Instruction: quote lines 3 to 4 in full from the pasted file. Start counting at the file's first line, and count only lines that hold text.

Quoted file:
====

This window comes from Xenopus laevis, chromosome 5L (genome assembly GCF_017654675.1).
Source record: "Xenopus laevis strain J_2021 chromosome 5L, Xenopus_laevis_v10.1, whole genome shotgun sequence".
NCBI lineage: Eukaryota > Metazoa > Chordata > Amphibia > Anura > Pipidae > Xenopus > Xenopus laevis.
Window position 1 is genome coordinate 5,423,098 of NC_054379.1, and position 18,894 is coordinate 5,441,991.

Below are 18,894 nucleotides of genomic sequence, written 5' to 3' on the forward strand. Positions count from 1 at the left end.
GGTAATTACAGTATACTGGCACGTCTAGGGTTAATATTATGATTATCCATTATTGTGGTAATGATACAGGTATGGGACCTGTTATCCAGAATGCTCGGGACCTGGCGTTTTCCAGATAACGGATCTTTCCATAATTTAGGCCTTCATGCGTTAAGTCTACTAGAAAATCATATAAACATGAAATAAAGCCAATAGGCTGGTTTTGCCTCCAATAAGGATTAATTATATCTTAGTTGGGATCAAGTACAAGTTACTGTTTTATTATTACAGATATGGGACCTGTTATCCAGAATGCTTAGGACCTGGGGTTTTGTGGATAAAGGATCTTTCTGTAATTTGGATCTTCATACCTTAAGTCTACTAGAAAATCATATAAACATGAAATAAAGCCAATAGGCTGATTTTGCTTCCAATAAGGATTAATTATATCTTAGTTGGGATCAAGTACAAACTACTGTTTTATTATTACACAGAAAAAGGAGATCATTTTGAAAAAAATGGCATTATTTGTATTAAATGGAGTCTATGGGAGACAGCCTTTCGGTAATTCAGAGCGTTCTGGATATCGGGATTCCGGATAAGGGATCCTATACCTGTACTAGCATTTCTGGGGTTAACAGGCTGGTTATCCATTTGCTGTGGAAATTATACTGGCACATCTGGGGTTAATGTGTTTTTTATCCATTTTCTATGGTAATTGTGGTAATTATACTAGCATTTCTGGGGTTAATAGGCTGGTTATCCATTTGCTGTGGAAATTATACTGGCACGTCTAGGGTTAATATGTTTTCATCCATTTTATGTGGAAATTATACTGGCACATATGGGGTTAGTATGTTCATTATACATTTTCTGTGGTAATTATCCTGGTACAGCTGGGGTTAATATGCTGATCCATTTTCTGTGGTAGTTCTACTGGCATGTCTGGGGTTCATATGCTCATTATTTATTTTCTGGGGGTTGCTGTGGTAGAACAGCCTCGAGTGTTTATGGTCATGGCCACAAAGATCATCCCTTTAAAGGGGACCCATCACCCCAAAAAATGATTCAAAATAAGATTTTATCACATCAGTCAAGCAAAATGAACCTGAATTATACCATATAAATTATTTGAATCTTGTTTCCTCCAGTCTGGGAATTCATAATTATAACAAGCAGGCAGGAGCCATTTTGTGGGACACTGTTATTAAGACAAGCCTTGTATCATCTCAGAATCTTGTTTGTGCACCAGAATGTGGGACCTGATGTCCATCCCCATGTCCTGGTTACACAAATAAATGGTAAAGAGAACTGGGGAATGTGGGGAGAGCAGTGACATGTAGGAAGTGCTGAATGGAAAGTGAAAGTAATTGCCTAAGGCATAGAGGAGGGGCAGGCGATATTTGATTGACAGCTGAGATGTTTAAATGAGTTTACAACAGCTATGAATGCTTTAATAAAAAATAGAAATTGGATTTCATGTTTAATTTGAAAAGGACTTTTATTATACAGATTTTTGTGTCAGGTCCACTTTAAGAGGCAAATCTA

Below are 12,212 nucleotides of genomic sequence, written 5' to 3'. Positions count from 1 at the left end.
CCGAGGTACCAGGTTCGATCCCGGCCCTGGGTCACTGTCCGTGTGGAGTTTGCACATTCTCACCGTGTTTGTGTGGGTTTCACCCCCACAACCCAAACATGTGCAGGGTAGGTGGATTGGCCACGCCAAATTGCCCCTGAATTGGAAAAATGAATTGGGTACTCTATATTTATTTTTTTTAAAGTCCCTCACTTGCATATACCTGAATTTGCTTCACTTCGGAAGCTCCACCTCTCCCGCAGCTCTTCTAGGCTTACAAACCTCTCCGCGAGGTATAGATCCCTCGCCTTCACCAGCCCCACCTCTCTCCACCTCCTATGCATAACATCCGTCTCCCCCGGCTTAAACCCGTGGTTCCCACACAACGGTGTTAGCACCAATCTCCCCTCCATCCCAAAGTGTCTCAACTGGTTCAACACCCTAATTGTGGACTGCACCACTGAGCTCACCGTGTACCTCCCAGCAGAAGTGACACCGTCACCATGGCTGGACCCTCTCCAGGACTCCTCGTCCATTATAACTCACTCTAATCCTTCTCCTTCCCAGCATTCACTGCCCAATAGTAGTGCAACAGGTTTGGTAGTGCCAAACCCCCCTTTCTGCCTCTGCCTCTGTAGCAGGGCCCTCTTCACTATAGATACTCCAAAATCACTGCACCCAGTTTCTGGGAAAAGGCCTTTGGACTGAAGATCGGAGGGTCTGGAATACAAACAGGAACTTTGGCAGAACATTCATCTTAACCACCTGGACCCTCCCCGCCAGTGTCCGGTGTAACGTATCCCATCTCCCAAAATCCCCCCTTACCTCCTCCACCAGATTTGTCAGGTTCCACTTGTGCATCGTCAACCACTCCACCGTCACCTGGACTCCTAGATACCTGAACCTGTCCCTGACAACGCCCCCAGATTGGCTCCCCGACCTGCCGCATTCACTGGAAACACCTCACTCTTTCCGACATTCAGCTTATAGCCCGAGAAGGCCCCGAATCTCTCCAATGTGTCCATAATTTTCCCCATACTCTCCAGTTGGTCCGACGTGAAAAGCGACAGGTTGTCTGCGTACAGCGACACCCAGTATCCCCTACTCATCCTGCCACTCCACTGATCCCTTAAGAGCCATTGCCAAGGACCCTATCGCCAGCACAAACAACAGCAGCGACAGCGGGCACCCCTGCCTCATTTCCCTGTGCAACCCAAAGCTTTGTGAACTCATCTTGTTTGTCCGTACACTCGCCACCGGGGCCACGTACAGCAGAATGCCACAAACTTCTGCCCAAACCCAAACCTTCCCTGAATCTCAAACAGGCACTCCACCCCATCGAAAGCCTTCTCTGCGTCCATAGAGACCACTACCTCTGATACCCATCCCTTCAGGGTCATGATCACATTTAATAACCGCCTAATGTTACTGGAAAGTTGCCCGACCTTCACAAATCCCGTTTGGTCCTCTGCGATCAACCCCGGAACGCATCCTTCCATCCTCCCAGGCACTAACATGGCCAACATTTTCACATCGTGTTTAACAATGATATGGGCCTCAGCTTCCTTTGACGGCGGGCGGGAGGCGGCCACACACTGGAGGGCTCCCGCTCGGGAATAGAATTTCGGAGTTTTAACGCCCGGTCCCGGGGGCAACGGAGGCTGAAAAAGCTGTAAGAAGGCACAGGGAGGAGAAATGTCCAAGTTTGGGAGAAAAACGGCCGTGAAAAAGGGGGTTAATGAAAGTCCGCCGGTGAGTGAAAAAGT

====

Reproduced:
NCBI lineage: Eukaryota > Metazoa > Chordata > Amphibia > Anura > Pipidae > Xenopus > Xenopus laevis.
Window position 1 is genome coordinate 5,423,098 of NC_054379.1, and position 18,894 is coordinate 5,441,991.